What is a postprocessor? – Alphacam #35

 What is a postprocessor?


What is a postprocessor and what is it applicable to CAM systems? Why is there always a postprocessor topic talking about CAM systems?

The postprocessor is an external application that translates the toolpaths into a machining program adapted to the selected machine. That’s how it can be called in one sentence. In CAM systems, we generate tool paths based on existing geometry. These are 2D drawings or 3D models. So it is just some graphics. When defining machining strategies, we set the machining parameters for a selected strategy and also get graphical representations of the toolpaths.

The drawing or models in the CAM system are oriented in relation to the origin of the coordinate system defined in the CAM system. And the toolpaths are generated in relation to this setup, based on a 2D drawing or a 3D model. This coordinate system determines the base on the machine. And we must set the base on the machine in the same place (relative to the model) in which the origin of the coordinate system was generated during the generation of tool paths.

The graphical representation of the toolpaths alone will not help us in starting the machining (it is very useful, because we can, for example, check the machining simulation, which can help in catching potential collisions).

These paths need to be presented in some way in a format that we read on a CNC machine. So we have to change what we have on the screen into a machining program, a text file.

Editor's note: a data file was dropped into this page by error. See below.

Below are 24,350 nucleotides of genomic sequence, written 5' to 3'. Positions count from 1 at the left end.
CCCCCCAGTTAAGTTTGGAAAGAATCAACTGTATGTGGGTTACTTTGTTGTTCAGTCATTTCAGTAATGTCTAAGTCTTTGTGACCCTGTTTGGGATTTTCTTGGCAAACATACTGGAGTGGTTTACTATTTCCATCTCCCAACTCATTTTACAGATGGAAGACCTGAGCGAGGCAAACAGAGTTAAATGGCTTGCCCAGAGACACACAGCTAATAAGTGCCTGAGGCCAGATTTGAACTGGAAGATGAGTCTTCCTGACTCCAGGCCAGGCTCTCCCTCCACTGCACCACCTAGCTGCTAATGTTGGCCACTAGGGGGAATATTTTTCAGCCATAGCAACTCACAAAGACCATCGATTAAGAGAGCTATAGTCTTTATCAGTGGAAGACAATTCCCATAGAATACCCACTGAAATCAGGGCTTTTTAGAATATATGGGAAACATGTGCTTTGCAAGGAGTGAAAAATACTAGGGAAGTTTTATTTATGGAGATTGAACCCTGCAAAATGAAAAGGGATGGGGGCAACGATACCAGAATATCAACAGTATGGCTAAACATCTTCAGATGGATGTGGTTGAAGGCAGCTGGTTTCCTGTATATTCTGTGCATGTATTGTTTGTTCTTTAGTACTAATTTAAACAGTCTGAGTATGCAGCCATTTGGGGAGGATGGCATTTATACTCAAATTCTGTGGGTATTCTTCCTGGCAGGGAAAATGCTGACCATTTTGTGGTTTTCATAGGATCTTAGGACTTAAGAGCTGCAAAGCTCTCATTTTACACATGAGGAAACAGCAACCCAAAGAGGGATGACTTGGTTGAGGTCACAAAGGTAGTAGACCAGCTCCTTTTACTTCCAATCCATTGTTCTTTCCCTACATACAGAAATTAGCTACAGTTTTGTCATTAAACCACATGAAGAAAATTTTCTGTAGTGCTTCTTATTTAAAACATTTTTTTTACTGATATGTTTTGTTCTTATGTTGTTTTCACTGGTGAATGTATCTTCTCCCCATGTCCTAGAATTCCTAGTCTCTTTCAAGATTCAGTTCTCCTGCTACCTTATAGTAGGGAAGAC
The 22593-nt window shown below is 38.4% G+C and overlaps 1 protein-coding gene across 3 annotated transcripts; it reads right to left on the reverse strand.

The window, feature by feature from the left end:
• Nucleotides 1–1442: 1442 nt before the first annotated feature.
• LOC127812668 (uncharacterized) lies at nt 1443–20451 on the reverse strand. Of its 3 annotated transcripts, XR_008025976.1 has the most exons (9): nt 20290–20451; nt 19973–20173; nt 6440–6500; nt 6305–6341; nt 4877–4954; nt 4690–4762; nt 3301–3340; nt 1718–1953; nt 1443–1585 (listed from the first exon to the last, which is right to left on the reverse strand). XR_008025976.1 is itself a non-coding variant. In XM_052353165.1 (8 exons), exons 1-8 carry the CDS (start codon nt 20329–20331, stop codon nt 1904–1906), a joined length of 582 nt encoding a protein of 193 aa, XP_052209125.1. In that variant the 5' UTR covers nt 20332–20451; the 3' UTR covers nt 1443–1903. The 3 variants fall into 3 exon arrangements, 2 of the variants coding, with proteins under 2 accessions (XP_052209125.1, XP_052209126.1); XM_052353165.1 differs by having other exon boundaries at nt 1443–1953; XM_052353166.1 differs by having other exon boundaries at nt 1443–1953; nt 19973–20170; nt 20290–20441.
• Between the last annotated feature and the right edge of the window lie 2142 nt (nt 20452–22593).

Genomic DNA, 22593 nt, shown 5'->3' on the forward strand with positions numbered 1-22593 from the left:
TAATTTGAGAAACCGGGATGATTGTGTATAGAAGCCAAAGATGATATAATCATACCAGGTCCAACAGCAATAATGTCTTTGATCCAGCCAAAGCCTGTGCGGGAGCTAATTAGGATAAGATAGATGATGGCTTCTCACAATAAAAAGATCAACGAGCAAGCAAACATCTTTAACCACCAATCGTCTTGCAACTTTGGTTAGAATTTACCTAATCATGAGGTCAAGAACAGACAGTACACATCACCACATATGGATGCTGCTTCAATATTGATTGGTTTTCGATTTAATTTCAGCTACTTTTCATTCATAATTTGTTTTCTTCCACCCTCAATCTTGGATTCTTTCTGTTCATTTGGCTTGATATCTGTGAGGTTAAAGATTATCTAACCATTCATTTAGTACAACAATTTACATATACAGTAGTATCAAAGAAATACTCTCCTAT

And here a postprocessor comes to help. The postprocessor is a kind of translator that translates the tool path we have prepared in the CAM system into a machining program understandable for a CNC machine tool.

The postprocessor also solves another problem. Each machine in the workshop may have a different control system, i.e. each one needs a machining program in a different format. And so in the case of manually writing programs or writing them from the machine desktop, if we would like to start machining the same part on several machines, then for each of them we would have to write separate programs. It would be time-consuming, even with the use of macros or subprograms. Having a CAM system, we create one program, and the postprocessor will generate the appropriate code for the selected machine. Of course, we can have one CAM system, but we must have a postprocessor for each machine, for any control system.

Which is convenient. We make ourselves independent of the machine manufacturer. We do not have to have machines from one company. And a CNC programmer does not need to know exactly each of the control systems. All you need to do is learn about the CAM system. In the CAM system, it prepares a machining program and generates a code for the selected machine. When there is a need to transfer the program to another machine, it takes a moment. All you need to do is generate the machining program once again by selecting a different postprocessor.

In summary, a postprocessor is an application that will process the tool path from the CAM system into an NC program in the format of the selected machine. Each type of controller requires a separate postprocessor, but we only need one CAM system. And the price of the postprocessor is usually much smaller than the price of the CAM system. We do not need to get to know each control system accurately to generate correct NC programs.

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